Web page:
KABUL, Afghanistan

Karzai locks up first presidential election

Hamid Karzai clinched a majority of the votes cast in
Afghanistan’s first presidential election, near-complete
results showed yesterday, leaving him all but certain of becoming
his war-wrecked nation’s first democratically elected
leader.

His chief rival, former Education Minister Yunus Qanooni,
announced he was willing to accept the election result, but only if
irregularities in the vote were acknowledged by a panel of foreign
investigators.

“For the national interest and so the country does not go
into crisis, we will respect the result of the election,”
said Syed Hamid Noori, spokesman for Qanooni. “But we also
want the fraud to be made clear.”

By Sunday evening, Karzai had received 4,240,041 votes, more
than half of the estimated 8,129,935 valid votes cast in the Oct.9
ballot, the joint U.N.-Afghan electoral board said. That means that
even if all the remaining estimated votes went to other candidates,
Karzai would still have more than the 50 percent necessary to avoid
a runoff. With 7,666,529 valid votes — or 94.3 percent of the
total — counted, Karzai had received 55.3 percent, 39
percentage points ahead of Qanooni.

Karzai’s campaign spokesman said Sunday’s figures
confirmed optimism that the interim leader would triumph when the
final results are released in the next few days.

 

WASHINGTON

Research finds home Internet access insecure

Internet users at home are not nearly as safe online as they
believe, according to a nationwide inspection by researchers. They
found most consumers have no firewall protection, outdated
antivirus software and dozens of spyware programs secretly running
on their computers.

One beleaguered home user in the government-backed study had
more than 1,000 spyware programs running on his sluggish computer
when researchers examined it.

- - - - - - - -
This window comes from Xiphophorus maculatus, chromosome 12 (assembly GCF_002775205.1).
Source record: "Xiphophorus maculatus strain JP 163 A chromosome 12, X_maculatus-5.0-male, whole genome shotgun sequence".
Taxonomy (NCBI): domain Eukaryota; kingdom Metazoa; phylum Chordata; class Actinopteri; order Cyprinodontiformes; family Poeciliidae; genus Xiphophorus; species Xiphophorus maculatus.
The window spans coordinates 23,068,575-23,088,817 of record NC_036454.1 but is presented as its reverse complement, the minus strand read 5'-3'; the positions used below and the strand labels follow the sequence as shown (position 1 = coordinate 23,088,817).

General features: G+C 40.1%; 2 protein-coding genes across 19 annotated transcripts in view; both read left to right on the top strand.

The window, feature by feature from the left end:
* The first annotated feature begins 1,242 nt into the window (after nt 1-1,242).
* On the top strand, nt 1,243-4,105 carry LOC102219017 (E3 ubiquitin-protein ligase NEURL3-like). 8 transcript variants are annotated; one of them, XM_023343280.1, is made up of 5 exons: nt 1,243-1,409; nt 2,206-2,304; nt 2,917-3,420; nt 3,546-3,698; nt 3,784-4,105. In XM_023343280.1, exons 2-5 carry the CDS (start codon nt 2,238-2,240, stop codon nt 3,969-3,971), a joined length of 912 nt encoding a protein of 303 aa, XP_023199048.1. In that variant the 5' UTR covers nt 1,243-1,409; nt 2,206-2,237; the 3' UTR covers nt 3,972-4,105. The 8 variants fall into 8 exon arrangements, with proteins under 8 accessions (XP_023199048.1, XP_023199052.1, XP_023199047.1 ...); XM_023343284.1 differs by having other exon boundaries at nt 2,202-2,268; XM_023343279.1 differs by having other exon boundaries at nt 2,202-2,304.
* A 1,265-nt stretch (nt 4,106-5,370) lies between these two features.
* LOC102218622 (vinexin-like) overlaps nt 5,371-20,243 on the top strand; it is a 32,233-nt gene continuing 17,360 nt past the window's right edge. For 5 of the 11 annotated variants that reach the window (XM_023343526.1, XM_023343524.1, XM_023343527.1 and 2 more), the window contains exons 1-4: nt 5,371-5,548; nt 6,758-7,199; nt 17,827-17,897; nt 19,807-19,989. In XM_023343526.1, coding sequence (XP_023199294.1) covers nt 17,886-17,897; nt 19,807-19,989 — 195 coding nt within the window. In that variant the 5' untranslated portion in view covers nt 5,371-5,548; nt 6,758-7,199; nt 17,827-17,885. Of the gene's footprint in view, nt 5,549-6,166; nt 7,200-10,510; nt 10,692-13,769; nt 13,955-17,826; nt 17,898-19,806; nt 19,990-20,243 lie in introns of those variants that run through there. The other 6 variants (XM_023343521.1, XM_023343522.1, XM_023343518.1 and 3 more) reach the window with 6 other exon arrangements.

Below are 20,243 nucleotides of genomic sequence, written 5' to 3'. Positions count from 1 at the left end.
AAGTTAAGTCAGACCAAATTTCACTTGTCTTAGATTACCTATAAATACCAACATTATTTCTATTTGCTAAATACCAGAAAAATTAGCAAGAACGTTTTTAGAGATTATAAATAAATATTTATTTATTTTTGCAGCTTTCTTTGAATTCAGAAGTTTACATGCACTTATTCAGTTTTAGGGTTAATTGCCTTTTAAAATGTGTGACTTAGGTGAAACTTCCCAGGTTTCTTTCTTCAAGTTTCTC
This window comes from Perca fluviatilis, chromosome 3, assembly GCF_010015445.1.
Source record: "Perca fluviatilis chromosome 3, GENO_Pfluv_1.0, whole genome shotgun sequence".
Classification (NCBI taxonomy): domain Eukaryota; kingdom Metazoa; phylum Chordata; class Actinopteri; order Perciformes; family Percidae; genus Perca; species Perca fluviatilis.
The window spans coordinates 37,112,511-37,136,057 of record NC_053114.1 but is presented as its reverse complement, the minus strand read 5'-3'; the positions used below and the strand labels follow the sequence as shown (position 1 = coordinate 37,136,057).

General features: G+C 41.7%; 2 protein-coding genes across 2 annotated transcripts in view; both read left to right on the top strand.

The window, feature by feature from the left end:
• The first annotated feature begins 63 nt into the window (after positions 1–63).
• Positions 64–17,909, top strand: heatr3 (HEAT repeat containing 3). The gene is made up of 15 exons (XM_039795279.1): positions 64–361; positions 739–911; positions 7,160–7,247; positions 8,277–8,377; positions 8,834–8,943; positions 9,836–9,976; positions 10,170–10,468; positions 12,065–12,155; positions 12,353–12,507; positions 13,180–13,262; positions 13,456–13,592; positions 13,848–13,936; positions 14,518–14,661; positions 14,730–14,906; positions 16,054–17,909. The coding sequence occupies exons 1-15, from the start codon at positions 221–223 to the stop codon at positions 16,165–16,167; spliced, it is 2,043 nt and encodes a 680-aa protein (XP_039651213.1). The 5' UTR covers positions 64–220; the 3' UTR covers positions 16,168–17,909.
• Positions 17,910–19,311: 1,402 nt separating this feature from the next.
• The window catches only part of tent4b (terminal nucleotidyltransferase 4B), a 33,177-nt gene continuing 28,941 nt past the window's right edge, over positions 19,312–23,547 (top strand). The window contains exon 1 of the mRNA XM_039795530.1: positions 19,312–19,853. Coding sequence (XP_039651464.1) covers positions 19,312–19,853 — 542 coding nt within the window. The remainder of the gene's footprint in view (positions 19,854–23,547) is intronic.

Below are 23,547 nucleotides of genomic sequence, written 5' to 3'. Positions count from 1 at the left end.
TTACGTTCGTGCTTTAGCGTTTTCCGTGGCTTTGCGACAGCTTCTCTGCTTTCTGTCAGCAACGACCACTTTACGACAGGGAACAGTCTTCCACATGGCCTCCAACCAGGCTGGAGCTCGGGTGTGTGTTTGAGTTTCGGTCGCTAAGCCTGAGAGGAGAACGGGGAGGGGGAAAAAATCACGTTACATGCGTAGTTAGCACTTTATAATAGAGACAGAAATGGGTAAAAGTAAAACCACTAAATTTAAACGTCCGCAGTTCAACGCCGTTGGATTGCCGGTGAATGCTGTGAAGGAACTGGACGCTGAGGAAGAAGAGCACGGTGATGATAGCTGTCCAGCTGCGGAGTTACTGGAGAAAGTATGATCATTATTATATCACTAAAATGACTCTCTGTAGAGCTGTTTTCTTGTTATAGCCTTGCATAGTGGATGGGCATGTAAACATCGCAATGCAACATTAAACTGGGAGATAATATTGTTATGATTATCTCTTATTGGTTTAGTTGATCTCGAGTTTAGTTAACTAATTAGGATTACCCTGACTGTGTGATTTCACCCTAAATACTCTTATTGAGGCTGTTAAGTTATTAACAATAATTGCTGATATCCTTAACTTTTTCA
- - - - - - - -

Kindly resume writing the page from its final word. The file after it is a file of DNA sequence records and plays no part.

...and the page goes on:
Bill Mines, a personal trainer in South Riding, Va. , did not
fare much better. His family’s three-year-old Dell computer
was found infected with viruses and more than 600 pieces of spyware
surreptitiously monitoring his online activities.

“I was blown away,” Mines said. “I had a lot
of viruses and other things I didn’t know about. I had no
idea things like this could happen.”

With increasingly sophisticated threats from hackers, viruses,
spam e-mails and spyware, trouble is finding computer users no
matter how cautiously they roam online.

 

JERUSALEM

Cabinet OKs Gaza settlers compensation plan

Israel’s Cabinet approved a compensation plan yesterday
for settlers who will be uprooted by Ariel Sharon’s plan to
withdraw from the Gaza Strip and part of the West Bank, handing the
prime minister an important victory two days before a showdown in
parliament over the pullout.

Meanwhile, a team of Tunisian doctors examined Palestinian
leader Yasser Arafat — who is recovering from the flu —
and pronounced him “OK,” Sunday despite speculation he
might be suffering something more serious.

In southern Gaza, Israeli aircraft and tanks launched a series
of strikes in the Khan Younis refugee camp late yesterday and early
today that killed five Palestinians and wounded 23 others. Violence
in Gaza has increased in the months since Sharon announced his
“unilateral disengagement” plan to pull out of Gaza and
four West Bank settlements next year.

The Cabinet approved compensation program, which passed in a
13-6 vote, is a key part of Sharon’s withdrawal plan. The
victory gave Sharon important momentum in the run-up to a Knesset
vote tomorrow for the first time on the entire withdrawal plan.

 

OJIYA, Japan

Massive earthquakes injure thousands in Japan

Tens of thousands of Japanese huddled in emergency shelters
yesterday after a series of earthquakes in northern Japan flattened
homes, toppled bridges and derailed trains, killing at least 21
people and injuring as many as 2,000. Eight people were believed
missing.

A 6.8-magnitude quake rocked the largely rural Niigata
prefecture Saturday evening, rattling buildings as far away as the
Japanese capital. Several strong quakes followed through the night,
and aftershocks continued to jolt the area yesterday.

The Japanese government said 21 people were killed and 1,217
were injured, while public broadcaster NHK, citing hospital data,
said 21 people were killed and more than 2,000 were injured. The
dead included five children, the youngest a 2-month-old infant.

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